Little Man: Meyer Lansky and the Gangster Life

Little Man: Meyer Lansky and the Gangster Life

by Robert Lacey, Ron Silver

Editorial Reviews

Publishers Weekly - Publisher's Weekly
This biography of the notorious hoodlum by the author of The Kingdom succeeds in deglamorizing a gangland figure around whom all sorts of mythology was created, both during his lifetime and after. A product of the ghetto on Manhattan's Lower East Side, Lansky (1902?-1983) spent his adolescence developing the conviction that, if there were an honest and a dishonest way of achieving a goal, the dishonest way was preferable. Like many members of organized crime in his era, he became a specialist, working with casinos. He was rigidly honest about not cheating the public and paying his partners their due. His family life was a horror: Lansky's first wife became semi-psychotic and their three children had miserable lives; his second marriage was somewhat better. The media-generated image of a financial eminence grise worth hundreds of millions of dollars, the gangland chairman of the board, was largely fictional. A major contribution to the history of organized crime in the U.S. Photos not seen by PW. (Oct.)
Library Journal - Library Journal
In this intelligent, thoroughly researched biography, Lacey argues that Jewish gangster Lansky was primarily ``a professional gambler . . . caught dodging his taxes,'' rather than the eminence grise of the Mafia as portrayed by the media. Maybe so, but Lansky was a master at keeping secrets and it is unlikely that his full criminal role will ever be known. Following the loss of his casino to the Cuban revolution in 1959, Lansky was denied Israeli citizenship in 1972 and died in a hospital in 1983. This sympathetic but objective account is brought to life with interviews of Lansky's family and friends. Superior to Dennis Eisenberg's Meyer Lansky ( LJ 10/1/79), it is recommended for crime collections. Previewed in Prepub Alert, LJ 11/1/90.-- Gregor A. Preston, Univ. of California Lib., Davis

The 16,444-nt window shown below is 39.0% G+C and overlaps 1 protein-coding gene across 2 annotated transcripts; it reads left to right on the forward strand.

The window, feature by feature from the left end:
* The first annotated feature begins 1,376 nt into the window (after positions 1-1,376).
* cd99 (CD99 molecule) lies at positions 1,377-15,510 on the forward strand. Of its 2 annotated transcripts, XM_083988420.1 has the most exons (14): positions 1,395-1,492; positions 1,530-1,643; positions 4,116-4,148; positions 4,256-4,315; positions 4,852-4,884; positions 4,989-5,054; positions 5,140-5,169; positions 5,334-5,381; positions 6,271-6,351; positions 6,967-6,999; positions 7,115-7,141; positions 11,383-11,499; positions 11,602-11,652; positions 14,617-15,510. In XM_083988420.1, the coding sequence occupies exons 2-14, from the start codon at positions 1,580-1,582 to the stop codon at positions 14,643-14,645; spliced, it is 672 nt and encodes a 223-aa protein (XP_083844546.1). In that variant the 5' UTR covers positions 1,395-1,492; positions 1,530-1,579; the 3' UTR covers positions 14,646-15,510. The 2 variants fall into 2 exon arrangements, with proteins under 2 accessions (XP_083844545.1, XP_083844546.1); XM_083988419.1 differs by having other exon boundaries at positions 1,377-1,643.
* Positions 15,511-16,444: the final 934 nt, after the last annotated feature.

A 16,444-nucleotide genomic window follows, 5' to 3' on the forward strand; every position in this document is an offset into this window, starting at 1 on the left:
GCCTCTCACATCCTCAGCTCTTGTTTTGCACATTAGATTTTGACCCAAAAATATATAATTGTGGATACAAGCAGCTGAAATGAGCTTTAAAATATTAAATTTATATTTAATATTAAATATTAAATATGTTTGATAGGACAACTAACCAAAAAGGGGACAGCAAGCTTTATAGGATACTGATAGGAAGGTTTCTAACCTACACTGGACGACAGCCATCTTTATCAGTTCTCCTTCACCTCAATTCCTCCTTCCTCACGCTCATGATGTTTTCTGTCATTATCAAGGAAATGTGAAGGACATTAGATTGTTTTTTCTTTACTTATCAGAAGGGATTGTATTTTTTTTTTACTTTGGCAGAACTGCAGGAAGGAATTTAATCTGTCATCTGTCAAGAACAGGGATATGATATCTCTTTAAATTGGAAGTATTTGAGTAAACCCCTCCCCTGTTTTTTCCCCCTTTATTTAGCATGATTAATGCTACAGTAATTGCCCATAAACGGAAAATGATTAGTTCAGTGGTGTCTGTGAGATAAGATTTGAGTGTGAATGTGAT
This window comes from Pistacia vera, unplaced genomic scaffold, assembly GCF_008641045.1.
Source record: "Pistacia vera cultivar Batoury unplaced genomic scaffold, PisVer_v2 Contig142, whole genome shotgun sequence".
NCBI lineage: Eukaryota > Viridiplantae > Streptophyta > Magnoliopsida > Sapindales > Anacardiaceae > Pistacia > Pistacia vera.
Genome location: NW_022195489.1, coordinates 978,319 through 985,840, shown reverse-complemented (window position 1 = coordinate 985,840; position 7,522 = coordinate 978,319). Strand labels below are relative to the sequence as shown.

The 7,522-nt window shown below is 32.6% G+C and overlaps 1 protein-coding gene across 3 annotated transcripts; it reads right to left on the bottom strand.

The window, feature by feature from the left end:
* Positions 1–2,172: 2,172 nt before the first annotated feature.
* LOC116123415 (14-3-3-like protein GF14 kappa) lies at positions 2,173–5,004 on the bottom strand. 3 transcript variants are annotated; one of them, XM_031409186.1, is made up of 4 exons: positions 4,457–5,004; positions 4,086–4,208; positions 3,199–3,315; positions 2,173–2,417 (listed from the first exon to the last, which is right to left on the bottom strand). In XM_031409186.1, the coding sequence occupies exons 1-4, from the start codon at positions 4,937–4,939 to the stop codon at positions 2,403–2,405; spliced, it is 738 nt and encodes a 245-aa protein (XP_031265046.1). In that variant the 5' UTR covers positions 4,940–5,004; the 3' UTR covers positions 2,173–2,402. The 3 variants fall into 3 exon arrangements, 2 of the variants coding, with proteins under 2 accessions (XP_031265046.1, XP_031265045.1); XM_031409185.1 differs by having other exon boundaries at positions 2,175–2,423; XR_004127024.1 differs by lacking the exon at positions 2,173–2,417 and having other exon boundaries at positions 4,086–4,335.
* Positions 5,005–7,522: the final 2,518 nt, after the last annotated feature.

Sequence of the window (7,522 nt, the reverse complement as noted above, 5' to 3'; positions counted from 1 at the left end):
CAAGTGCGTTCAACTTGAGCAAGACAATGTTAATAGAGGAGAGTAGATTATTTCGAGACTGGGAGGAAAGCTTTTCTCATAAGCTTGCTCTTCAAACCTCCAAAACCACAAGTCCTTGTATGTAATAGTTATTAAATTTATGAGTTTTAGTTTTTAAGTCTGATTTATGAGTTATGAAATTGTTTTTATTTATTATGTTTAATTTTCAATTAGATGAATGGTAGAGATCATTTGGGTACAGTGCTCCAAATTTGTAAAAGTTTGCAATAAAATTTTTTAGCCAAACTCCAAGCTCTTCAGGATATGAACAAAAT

Kirkus Reviews
Superb revisionist biography not only of Meyer Lansky but also of the supposed American-Italian crime corporation called the Mafia; by the author of The Kingdom (1981) and Ford (1986). Lacey's larger message is that the Mafia is really like local groups of Freemasons, with sometimes quite active links between one another but not congealed into a centrally structured organization. There is "no shadowy General Motors of crime." Moreover, the Mafia's way of life, Lacey shows, is less than mythic: "The average mafioso, and much of his self-esteem, stem from the stereotypes that have been created by the media...Their lives are pale copies of the vigor and creativity of the straight world—and the clever ones like Meyer Lansky learn to copy its honesty as well." Lansky several times tried to set up businesses in the straight world, only to have them go under and find himself still stuck in the world of gambling. He suffered a brutal youth on New York's Lower East Side but early was taken under the wing of Arnold Rothstein, a.k.a. "The Brain," who kept all his criminal businesses discrete—and kept their books in his head. Lansky, too, became famed for his head for figures, as well as for his lack of greed and his honesty in sharing. He was misquoted as saying that "the Mafia" was bigger than US Steel (he said "organized crime" was), and his reputed $300 million nest egg was fantasy, as Lacey makes clear. Lansky was a genius among his fellow thugs, but died almost broke while living modestly in retirement in Miami and caring for his ulcers and triple bypass. In 1974, he phoned Lee Strasberg to tell him, "You did good" (as the Hyman Roth/Lansky character in Godfather II): "Thedeep voice on the phone was flesh and blood seeking contact with the celluloid image...." Shoots huge holes in the great American gangster myth—and its many bad reporters. Enthralling. (Thirty-two pages of b&w photographs—not seen.)

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